“He’d been laying there for a week in the snow,” said Ball, who patrols the eastern edge of the county alone, often an hour from the nearest backup deputy at the far end of the county.

Earlier this year, Ball said, four men beat a man nearly to death in Williston, put him in the trunk of a car, and dropped him off in a field in Roosevelt County. “When I started, I was taking dog calls,” said Ball, who joined the department in 2011. “Since then it has taken off.”

The FBI has warned that Mexican drug cartels are trafficking drugs to the area, targeting the large paychecks of the mostly young men who work in the Bakken. Felony drug arrests in Roosevelt County rose from 4 to 28 from 2008 to 2012, according to Sheriff Freedom Crawford. Crawford said methamphetamine is the biggest drug problem the county faces, followed by illegal painkillers. But a bigger problem, he said, is the increase in alcohol-fueled fistfights. From 2008 to 2012, assault arrests nearly doubled, to 173.

“Historically, we knew who our troublemakers are,” Crawford said. “Now after the oil field hit, we can’t keep up with it. We don’t know who these people are.”

The spike has taxed the county’s tiny 100-year-old jail, which Crawford said has held as many as 40 people, more than double the number it held before the boom. Jail overcrowding led to American Civil Liberties Union scrutiny that pressured Crawford to limit capacity to 17. On a recent afternoon, only one inmate was local, the others from as far away as Florida. Crawford said the county is planning a new 40-bed jail that can be expanded to 60 beds if the oil boom continues.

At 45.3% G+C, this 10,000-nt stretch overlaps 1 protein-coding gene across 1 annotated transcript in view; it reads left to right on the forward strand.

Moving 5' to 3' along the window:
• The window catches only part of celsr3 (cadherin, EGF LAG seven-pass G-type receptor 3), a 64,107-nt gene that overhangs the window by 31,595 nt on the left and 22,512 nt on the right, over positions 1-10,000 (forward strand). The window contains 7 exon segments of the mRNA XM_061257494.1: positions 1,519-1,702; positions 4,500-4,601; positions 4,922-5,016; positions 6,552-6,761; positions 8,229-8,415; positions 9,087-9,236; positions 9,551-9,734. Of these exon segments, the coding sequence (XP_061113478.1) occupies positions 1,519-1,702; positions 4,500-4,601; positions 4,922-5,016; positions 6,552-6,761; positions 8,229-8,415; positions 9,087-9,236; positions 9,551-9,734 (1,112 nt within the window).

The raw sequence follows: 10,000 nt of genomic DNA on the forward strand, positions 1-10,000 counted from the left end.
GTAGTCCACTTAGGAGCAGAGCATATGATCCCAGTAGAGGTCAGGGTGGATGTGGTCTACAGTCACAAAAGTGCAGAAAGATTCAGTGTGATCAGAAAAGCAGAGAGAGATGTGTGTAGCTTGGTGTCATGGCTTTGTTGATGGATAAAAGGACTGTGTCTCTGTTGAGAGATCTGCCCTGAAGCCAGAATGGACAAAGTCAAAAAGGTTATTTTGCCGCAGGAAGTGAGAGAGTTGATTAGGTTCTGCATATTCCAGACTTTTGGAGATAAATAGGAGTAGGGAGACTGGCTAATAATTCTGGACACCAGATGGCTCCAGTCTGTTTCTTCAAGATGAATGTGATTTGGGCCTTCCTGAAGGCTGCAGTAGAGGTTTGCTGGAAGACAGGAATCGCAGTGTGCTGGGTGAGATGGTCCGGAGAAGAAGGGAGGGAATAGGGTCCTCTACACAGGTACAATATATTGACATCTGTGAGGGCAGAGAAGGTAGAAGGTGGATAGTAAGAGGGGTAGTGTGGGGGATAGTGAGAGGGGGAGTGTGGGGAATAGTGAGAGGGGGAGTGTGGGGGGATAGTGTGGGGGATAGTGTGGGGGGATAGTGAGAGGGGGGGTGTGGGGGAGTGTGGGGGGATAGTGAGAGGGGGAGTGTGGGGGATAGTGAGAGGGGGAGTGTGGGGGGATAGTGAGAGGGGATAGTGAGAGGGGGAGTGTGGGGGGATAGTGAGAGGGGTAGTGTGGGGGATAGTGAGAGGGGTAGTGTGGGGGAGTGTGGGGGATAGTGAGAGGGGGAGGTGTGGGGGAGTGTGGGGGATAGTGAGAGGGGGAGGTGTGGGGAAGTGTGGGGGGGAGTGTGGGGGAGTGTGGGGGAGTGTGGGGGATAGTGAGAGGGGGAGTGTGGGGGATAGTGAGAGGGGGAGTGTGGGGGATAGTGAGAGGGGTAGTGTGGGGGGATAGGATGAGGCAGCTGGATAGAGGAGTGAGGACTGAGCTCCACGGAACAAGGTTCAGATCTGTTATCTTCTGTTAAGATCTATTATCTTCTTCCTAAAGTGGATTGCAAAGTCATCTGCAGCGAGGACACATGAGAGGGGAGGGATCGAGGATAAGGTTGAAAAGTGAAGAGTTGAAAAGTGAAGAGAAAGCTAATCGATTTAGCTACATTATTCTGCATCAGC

“If we have no place to live, we are backed into a corner.”—Avis Ball, sheriff’s deputy

But Crawford faces more immediate concerns. In April, Ball’s landlord sold the home where she lived with her four children. She had to be out by the end of May, but Ball, who is a single mother, couldn’t find a home she could afford. Instead, she moved into a motel room, which she hopes is temporary. Her children are living with friends until Ball finds another home.

But Ball doubts she can find a home to rent on her sheriff’s deputy salary, which she said is less than $22 an hour.

“I’m not ready to leave my job here,” Ball said. “I have not met my goals. But if we have no place to live, we are backed into a corner.”

A Changing Way of Life

Many of the changes that frustrate locals don’t make the crime statistics sheet. On an early morning at the Welcome Stop, a two-pump gas station and convenience store in Bainville, a group of locals sat drinking coffee at a round table and talked about hunters trespassing on their land, drunken men wandering the streets at night, and petty theft.